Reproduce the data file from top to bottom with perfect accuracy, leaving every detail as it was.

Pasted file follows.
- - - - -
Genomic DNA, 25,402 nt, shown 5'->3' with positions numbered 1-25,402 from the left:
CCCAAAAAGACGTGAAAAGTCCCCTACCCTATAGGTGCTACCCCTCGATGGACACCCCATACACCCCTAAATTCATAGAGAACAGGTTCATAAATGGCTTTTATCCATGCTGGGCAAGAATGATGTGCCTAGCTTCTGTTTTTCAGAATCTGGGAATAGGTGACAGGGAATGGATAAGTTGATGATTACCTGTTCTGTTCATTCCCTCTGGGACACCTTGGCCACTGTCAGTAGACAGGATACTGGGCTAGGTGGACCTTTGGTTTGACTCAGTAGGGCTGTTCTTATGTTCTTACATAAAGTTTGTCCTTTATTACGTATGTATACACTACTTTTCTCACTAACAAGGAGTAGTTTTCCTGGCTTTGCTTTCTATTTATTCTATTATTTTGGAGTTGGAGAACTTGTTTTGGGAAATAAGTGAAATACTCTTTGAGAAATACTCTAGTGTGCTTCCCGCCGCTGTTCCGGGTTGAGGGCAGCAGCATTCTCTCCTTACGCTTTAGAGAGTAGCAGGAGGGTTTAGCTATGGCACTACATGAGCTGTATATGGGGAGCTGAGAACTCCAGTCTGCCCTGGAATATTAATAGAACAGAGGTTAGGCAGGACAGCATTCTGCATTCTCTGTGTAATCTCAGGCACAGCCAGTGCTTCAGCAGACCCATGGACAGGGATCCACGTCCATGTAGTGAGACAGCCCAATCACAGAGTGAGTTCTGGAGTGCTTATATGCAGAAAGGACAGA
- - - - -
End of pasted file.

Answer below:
Genomic DNA, 25,402 nt, shown 5'->3' with positions numbered 1-25,402 from the left:
CCCAAAAAGACGTGAAAAGTCCCCTACCCTATAGGTGCTACCCCTCGATGGACACCCCATACACCCCTAAATTCATAGAGAACAGGTTCATAAATGGCTTTTATCCATGCTGGGCAAGAATGATGTGCCTAGCTTCTGTTTTTCAGAATCTGGGAATAGGTGACAGGGAATGGATAAGTTGATGATTACCTGTTCTGTTCATTCCCTCTGGGACACCTTGGCCACTGTCAGTAGACAGGATACTGGGCTAGGTGGACCTTTGGTTTGACTCAGTAGGGCTGTTCTTATGTTCTTACATAAAGTTTGTCCTTTATTACGTATGTATACACTACTTTTCTCACTAACAAGGAGTAGTTTTCCTGGCTTTGCTTTCTATTTATTCTATTATTTTGGAGTTGGAGAACTTGTTTTGGGAAATAAGTGAAATACTCTTTGAGAAATACTCTAGTGTGCTTCCCGCCGCTGTTCCGGGTTGAGGGCAGCAGCATTCTCTCCTTACGCTTTAGAGAGTAGCAGGAGGGTTTAGCTATGGCACTACATGAGCTGTATATGGGGAGCTGAGAACTCCAGTCTGCCCTGGAATATTAATAGAACAGAGGTTAGGCAGGACAGCATTCTGCATTCTCTGTGTAATCTCAGGCACAGCCAGTGCTTCAGCAGACCCATGGACAGGGATCCACGTCCATGTAGTGAGACAGCCCAATCACAGAGTGAGTTCTGGAGTGCTTATATGCAGAAAGGACAGA